xploring and, most importantly, enjoying smaller towns in Chinese provinces can be a daunting task. First off, smaller in China does not mean the usual peace and quiet with narrow curved streets that I envision when contemplating provincial towns, but rather a bustle and buzz of what seems like a big city to most of us, just with more chaos and intertwining storylines than a place like Beijing. Finding your way through endless markets, white goods streets and shopping malls is not what a regular pleasure-seeking tourist might be looking for when traveling around China.
However, that is where the charm comes in as well. Once you do uncover a local gem, be it a church nestled in the inner yard of a clothes market, or a building with bizarre architecture, it makes it just yours to enjoy and admire, sans the usual crowds that surround the famous tourism sights.
Such is the southern part of Hebei, the province that surrounds China’s capital, which most people pass through on the way to more enticing destinations. Rummaging through fields of cabbage and corn which could be shrouded in an all-consuming smog might not seem worth your while that is until the chaos of the urban areas emerges as an expression of freedom, rather than anarchy.
I started my exploration with the capital of Hebei Province, Shijiazhuang. With almost 4.5 million people living in the urban area, Shijiazhuang ranks 12th among China’s cities according to population. It is an unexpected food heaven, with street stalls crowding in the underpasses, back-alley streets, and even busy crossings.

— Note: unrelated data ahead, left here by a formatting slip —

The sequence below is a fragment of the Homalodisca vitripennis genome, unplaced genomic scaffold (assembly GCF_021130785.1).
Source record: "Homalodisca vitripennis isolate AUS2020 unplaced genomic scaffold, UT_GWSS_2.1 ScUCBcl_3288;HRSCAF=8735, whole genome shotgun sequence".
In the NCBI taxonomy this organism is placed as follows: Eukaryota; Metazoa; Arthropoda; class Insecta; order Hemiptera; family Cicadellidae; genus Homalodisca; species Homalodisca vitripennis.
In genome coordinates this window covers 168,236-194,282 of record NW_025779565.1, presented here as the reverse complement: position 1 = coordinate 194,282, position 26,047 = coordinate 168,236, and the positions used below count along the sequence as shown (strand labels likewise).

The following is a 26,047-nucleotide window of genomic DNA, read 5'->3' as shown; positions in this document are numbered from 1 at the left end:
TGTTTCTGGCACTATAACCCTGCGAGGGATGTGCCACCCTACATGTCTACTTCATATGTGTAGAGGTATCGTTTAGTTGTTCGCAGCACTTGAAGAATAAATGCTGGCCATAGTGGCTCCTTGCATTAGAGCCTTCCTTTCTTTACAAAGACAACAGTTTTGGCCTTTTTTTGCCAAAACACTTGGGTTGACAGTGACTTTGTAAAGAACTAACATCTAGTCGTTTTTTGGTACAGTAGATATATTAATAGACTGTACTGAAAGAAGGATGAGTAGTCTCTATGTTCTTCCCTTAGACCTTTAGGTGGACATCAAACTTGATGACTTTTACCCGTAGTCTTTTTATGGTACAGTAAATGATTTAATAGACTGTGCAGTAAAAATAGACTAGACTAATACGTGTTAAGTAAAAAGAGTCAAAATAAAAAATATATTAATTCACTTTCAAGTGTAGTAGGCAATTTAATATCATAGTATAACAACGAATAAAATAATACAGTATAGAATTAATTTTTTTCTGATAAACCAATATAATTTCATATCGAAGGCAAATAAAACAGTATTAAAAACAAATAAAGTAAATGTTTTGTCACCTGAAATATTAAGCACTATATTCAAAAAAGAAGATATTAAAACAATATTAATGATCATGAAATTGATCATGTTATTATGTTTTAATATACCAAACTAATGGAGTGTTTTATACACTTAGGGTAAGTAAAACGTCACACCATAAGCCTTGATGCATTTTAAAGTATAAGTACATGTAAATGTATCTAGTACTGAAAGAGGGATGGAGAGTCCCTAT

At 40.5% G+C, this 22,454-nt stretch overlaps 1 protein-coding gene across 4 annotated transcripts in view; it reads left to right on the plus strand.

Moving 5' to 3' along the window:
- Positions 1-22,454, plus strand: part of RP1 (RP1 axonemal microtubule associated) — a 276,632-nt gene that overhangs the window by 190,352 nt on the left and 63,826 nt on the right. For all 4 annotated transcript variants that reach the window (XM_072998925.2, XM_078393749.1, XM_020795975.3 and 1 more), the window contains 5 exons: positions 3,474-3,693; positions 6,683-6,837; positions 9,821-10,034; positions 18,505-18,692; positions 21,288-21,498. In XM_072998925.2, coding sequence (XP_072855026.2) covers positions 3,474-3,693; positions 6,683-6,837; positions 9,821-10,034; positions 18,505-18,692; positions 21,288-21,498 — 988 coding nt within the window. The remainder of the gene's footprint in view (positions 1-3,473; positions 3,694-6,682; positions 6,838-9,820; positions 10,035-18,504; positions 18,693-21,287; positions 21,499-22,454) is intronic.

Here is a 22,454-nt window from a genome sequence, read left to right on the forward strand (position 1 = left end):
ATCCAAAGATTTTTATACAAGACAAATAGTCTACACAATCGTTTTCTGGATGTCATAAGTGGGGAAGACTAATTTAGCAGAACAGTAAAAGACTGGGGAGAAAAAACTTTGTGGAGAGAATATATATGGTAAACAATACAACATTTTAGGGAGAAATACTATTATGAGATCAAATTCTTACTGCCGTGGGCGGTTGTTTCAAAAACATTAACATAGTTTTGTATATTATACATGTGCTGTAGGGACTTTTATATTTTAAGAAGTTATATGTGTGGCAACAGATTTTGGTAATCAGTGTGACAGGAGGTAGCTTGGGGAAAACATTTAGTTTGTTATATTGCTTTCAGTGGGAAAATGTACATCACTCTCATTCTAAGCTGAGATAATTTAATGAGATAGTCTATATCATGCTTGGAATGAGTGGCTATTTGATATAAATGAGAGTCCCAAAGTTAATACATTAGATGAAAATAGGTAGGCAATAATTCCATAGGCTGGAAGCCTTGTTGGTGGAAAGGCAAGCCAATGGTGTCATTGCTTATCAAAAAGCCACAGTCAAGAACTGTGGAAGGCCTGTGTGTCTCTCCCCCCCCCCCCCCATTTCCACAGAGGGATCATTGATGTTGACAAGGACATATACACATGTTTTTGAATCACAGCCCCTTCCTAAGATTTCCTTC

A truly unusual sight for someone residing in Beijing since the police officers stationed nearby don’t seem to mind the crowds gathered around sizzling oil woks and tossed noodle bowls. Shijiazhuang also surprised with the variety of dishes available. Besides the usual pancakes or fried noodles, you can opt for shredded potato pancakes with fresh spring onion and chili sprinkled on top that more resembles Eastern European cuisine than Chinese, lacking only a generous scoop of sour cream to make the feast even more so. Fresh bread and pancakes are plentiful in the fruit and food markets that dot the city. I headed to one semi-outdoor bazaar after a visit to the Hebei Provincial Museum. The lady behind the stall cuts up a pancake the diameter of a large watermelon and packs a bag of chili oil for dipping. She has lived here for more than 20 years but says she has never visited the museum, just 20 meters away. “Not my field of interest,” she claimed. The food vendors are warm and interested in chatting even if you don’t intend to buy their produce.
The visit to the museum is a must for anyone stopping by Shijiazhuang. The grand stone structure looms over the square in front of it, maintaining the majestic claim of the city. As usual for any national or provincial museums around China, if you are really committed to going through all the halls, it might take up a whole day, and you should certainly save some time for eating. The provincial museum boasts a collection of jade burial suits, a truly impressive sight, with explanations and history available in English. The suits consist of either square or round tiles sewn together with gold, bronze, or silver thread, depending on the status that the deceased held. Besides the jade suits, the museum holds a grand collection of pottery from various dynasties, a large part of it from the porcelain capital of China, Jingdezhen.